This article contains affiliate links. If you click through and make a purchase, I’ll earn a commission, at no additional cost to you. Read my full disclosure here.
A dotted journal, also known as a dot grid journal or a bullet journal, is a type of notebook that features a grid of small, evenly-spaced dots instead of traditional lines or blank pages. The purpose of a dotted journal is to provide a flexible and customizable framework for organizing and tracking various aspects of one’s life, such as to-do lists, goals, habits, and schedules. The dot grid layout allows users to create their own layouts and designs, catering to their specific needs and preferences.
Some common uses of a dotted journal include:
- Bullet journaling: A method of rapid logging, which combines elements of a to-do list, diary, and planner. The system was developed by Ryder Carroll and has gained significant popularity for its flexibility and adaptability.
- Sketching and doodling: The subtle dot grid can act as a guide for artists and designers, providing structure without being too intrusive.
- Note-taking: The dot grid can be used to create custom layouts for taking notes, such as the Cornell method, mind maps, or tables.
- Habit tracking: Users can create habit trackers to monitor and maintain daily or monthly habits.
- Goal setting and tracking: Users can set and track their short-term and long-term goals, breaking them down into actionable steps.
- Planning and scheduling: Dotted journals can be used to create daily, weekly, or monthly calendars and schedules.
A dotted journal serves as a versatile tool for personal organization, productivity, and self-reflection, allowing users to tailor their journaling experience to their individual needs and preferences.
Why would people prefer a dotted journal to a lined journal?
I’ve filled nearly 40 journals thus far, and they’ve been primarily blank page or ruled page journals. I learned about dotted or bullet journals online doing what I do, which is talking about journaling A LOT. I asked around what compels people to try the bullet journal.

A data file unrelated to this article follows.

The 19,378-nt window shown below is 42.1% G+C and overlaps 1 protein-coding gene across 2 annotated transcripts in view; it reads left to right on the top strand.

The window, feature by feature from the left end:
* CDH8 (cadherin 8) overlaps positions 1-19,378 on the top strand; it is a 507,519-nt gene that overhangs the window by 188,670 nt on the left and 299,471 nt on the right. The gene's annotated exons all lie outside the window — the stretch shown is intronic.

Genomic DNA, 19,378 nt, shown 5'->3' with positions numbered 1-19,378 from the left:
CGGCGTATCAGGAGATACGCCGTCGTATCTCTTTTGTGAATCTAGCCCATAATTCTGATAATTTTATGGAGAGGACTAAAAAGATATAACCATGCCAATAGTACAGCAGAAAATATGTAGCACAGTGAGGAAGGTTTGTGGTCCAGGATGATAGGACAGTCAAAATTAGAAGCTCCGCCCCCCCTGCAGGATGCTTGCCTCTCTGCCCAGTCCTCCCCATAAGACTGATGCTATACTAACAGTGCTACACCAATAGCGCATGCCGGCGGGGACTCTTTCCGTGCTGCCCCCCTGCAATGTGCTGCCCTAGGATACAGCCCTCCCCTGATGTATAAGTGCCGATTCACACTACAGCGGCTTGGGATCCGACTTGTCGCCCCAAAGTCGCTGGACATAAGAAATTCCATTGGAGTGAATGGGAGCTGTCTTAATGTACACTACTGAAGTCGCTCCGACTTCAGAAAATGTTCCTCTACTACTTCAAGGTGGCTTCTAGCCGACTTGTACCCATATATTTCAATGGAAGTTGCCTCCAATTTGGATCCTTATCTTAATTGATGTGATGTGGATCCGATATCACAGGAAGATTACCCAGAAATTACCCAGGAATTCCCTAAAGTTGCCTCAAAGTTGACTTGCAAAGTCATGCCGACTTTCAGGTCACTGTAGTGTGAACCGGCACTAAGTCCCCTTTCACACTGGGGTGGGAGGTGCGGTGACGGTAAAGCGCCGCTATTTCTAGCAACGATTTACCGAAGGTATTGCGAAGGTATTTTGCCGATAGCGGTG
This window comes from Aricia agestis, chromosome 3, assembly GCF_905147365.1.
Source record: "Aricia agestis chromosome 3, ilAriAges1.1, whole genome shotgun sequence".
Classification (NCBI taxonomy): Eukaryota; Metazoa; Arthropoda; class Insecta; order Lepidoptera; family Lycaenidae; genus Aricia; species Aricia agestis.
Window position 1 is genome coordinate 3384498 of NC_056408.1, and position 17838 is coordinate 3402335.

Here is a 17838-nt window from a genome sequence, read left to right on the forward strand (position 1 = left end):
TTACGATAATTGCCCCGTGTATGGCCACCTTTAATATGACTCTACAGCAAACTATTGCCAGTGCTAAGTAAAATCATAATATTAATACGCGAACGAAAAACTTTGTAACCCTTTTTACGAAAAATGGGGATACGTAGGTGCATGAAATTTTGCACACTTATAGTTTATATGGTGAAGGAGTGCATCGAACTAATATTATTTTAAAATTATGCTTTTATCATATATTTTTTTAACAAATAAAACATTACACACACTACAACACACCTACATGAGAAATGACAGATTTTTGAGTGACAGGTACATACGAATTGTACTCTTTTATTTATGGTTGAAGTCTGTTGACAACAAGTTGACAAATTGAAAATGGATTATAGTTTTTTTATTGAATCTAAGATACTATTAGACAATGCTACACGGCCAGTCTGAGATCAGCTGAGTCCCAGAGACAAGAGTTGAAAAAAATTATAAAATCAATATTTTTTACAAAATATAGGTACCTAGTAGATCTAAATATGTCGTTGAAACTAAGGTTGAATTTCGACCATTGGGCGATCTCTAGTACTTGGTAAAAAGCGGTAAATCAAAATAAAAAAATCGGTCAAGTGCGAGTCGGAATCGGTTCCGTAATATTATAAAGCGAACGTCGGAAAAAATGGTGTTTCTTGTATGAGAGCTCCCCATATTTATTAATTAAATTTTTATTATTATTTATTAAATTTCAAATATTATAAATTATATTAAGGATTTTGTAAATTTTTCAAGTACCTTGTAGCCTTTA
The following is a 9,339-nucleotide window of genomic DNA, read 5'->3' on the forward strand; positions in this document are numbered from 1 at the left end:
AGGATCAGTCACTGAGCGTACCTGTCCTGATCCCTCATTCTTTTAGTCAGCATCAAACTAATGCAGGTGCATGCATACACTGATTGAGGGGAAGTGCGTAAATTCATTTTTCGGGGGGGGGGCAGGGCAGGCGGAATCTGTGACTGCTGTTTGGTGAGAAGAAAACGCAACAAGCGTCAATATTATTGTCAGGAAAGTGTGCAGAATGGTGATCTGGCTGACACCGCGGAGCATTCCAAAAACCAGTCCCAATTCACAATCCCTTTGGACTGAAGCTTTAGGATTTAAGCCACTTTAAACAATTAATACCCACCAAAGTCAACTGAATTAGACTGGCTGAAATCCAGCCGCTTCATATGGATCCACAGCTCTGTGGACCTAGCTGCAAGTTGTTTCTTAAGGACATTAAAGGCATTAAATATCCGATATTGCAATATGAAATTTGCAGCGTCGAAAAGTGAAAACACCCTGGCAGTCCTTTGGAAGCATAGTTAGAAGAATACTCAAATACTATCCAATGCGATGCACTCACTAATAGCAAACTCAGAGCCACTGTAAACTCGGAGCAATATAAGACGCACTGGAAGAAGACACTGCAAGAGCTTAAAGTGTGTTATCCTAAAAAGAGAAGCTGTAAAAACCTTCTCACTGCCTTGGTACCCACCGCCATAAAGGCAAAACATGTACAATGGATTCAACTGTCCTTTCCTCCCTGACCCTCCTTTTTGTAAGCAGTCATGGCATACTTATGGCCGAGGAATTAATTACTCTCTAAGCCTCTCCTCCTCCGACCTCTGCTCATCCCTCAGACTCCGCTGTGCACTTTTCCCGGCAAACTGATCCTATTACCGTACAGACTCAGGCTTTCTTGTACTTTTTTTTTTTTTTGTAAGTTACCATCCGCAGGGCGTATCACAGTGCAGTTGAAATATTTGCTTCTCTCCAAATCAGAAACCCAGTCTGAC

Ruled journals are popular among those who primarily use them for writing, as the lines provide guidance and structure. Blank journals are favored by those who like to sketch, draw, or write freely without any constraints. Dotted journals, or bullet journals, offer a versatile middle ground, catering to those who want flexibility for various purposes such as planning, note-taking, and even sketching.
Here are a few pros on the bullet journal side:
The dot grid pattern in a dotted journal offers a more flexible structure than lined journals. This flexibility allows users to create custom layouts for various purposes, such as to-do lists, calendars, habit trackers, and more, without being confined to the lines on the page.
Dotted journals provide a subtle framework that guides users in drawing, sketching, and doodling, while still allowing for creative freedom. The dots can be used as reference points for shapes and designs, while being less intrusive than lines.
Some people find that the dot grid pattern helps with their handwriting and overall organization. The evenly-spaced dots can be used to align text and create a neater, more legible writing experience.
Users can tailor the dot grid layout to their preferences by connecting dots to create lines, grids, or other shapes. This customization can make the journaling experience more personal and enjoyable.
Some people simply prefer the minimalist and clean look of a dotted journal compared to a lined journal. The dots are often less visible than lines, creating a less cluttered appearance on the page.
Dotted journals can be used for a variety of purposes, such as note-taking, planning, drawing, or bullet journaling, making them a more versatile choice than lined journals, which are primarily suited for writing.